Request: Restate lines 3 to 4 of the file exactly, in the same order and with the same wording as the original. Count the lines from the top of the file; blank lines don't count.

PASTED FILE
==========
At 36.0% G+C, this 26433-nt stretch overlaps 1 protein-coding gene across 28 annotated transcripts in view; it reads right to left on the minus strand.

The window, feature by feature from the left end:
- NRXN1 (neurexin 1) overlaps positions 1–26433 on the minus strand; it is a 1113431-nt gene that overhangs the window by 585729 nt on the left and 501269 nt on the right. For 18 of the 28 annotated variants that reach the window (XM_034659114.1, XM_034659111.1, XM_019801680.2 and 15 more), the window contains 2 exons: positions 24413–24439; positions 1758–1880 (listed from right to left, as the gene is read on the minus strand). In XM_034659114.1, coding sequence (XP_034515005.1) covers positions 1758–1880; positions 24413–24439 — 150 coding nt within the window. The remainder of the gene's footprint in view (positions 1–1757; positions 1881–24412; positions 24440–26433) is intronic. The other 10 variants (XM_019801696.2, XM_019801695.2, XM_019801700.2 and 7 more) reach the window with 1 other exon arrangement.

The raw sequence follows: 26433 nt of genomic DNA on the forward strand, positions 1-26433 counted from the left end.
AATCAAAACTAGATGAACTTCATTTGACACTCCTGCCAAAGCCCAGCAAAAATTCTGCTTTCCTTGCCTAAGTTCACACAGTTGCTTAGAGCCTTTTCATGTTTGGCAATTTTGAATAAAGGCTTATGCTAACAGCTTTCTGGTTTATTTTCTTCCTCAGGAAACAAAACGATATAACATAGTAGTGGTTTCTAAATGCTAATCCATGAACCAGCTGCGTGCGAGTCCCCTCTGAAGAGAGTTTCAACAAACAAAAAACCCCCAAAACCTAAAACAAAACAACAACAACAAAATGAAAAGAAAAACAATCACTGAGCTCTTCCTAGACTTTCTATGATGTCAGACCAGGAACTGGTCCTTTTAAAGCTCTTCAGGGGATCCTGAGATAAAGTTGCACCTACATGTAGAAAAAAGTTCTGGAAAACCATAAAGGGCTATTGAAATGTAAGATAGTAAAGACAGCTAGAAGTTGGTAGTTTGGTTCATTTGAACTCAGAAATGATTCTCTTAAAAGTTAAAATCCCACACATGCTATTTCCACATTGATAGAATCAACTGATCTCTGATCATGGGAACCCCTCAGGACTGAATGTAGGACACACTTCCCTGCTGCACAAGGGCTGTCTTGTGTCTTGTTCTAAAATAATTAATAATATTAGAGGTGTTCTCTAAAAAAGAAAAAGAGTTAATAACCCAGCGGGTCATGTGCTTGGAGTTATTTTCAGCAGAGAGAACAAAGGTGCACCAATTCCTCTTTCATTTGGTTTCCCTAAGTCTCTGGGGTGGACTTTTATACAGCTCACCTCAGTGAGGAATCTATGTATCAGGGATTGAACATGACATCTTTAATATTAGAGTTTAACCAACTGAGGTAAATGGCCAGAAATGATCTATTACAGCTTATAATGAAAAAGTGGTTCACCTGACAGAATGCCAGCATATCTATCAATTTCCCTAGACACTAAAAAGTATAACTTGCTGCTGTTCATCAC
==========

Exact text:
- NRXN1 (neurexin 1) overlaps positions 1–26433 on the minus strand; it is a 1113431-nt gene that overhangs the window by 585729 nt on the left and 501269 nt on the right. For 18 of the 28 annotated variants that reach the window (XM_034659114.1, XM_034659111.1, XM_019801680.2 and 15 more), the window contains 2 exons: positions 24413–24439; positions 1758–1880 (listed from right to left, as the gene is read on the minus strand). In XM_034659114.1, coding sequence (XP_034515005.1) covers positions 1758–1880; positions 24413–24439 — 150 coding nt within the window. The remainder of the gene's footprint in view (positions 1–1757; positions 1881–24412; positions 24440–26433) is intronic. The other 10 variants (XM_019801696.2, XM_019801695.2, XM_019801700.2 and 7 more) reach the window with 1 other exon arrangement.

The raw sequence follows: 26433 nt of genomic DNA on the forward strand, positions 1-26433 counted from the left end.